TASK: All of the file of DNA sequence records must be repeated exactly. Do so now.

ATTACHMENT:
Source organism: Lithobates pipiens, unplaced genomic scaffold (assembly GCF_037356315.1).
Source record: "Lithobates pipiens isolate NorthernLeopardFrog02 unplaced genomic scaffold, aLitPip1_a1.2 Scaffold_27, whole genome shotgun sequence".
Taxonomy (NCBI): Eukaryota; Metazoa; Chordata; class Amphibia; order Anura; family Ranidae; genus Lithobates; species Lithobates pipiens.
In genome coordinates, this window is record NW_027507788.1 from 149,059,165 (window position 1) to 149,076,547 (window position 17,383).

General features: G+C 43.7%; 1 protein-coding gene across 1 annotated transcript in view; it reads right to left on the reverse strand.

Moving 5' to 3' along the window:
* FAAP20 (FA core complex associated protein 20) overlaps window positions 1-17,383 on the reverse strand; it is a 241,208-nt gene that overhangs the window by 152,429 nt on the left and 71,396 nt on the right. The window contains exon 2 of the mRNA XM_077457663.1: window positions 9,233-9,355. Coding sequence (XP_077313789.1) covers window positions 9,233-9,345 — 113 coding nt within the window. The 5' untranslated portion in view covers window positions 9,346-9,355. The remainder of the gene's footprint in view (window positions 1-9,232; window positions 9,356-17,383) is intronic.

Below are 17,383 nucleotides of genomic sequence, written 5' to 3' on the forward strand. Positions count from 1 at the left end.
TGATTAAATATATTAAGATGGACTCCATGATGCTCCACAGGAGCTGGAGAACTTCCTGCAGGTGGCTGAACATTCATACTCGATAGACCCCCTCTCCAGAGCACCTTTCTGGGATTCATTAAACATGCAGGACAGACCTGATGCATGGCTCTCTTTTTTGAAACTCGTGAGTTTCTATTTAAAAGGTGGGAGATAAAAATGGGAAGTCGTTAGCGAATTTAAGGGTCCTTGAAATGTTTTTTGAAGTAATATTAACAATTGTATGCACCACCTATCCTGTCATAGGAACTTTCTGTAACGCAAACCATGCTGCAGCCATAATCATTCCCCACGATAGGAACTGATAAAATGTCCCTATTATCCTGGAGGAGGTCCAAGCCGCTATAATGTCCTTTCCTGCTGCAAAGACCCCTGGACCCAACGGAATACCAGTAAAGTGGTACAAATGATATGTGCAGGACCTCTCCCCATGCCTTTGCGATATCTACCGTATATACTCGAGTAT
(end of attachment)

Source organism: Lithobates pipiens, unplaced genomic scaffold (assembly GCF_037356315.1).
Source record: "Lithobates pipiens isolate NorthernLeopardFrog02 unplaced genomic scaffold, aLitPip1_a1.2 Scaffold_27, whole genome shotgun sequence".
Taxonomy (NCBI): Eukaryota; Metazoa; Chordata; class Amphibia; order Anura; family Ranidae; genus Lithobates; species Lithobates pipiens.
In genome coordinates, this window is record NW_027507788.1 from 149,059,165 (window position 1) to 149,076,547 (window position 17,383).

General features: G+C 43.7%; 1 protein-coding gene across 1 annotated transcript in view; it reads right to left on the reverse strand.

Moving 5' to 3' along the window:
* FAAP20 (FA core complex associated protein 20) overlaps window positions 1-17,383 on the reverse strand; it is a 241,208-nt gene that overhangs the window by 152,429 nt on the left and 71,396 nt on the right. The window contains exon 2 of the mRNA XM_077457663.1: window positions 9,233-9,355. Coding sequence (XP_077313789.1) covers window positions 9,233-9,345 — 113 coding nt within the window. The 5' untranslated portion in view covers window positions 9,346-9,355. The remainder of the gene's footprint in view (window positions 1-9,232; window positions 9,356-17,383) is intronic.

Below are 17,383 nucleotides of genomic sequence, written 5' to 3' on the forward strand. Positions count from 1 at the left end.
TGATTAAATATATTAAGATGGACTCCATGATGCTCCACAGGAGCTGGAGAACTTCCTGCAGGTGGCTGAACATTCATACTCGATAGACCCCCTCTCCAGAGCACCTTTCTGGGATTCATTAAACATGCAGGACAGACCTGATGCATGGCTCTCTTTTTTGAAACTCGTGAGTTTCTATTTAAAAGGTGGGAGATAAAAATGGGAAGTCGTTAGCGAATTTAAGGGTCCTTGAAATGTTTTTTGAAGTAATATTAACAATTGTATGCACCACCTATCCTGTCATAGGAACTTTCTGTAACGCAAACCATGCTGCAGCCATAATCATTCCCCACGATAGGAACTGATAAAATGTCCCTATTATCCTGGAGGAGGTCCAAGCCGCTATAATGTCCTTTCCTGCTGCAAAGACCCCTGGACCCAACGGAATACCAGTAAAGTGGTACAAATGATATGTGCAGGACCTCTCCCCATGCCTTTGCGATATCTACCGTATATACTCGAGTAT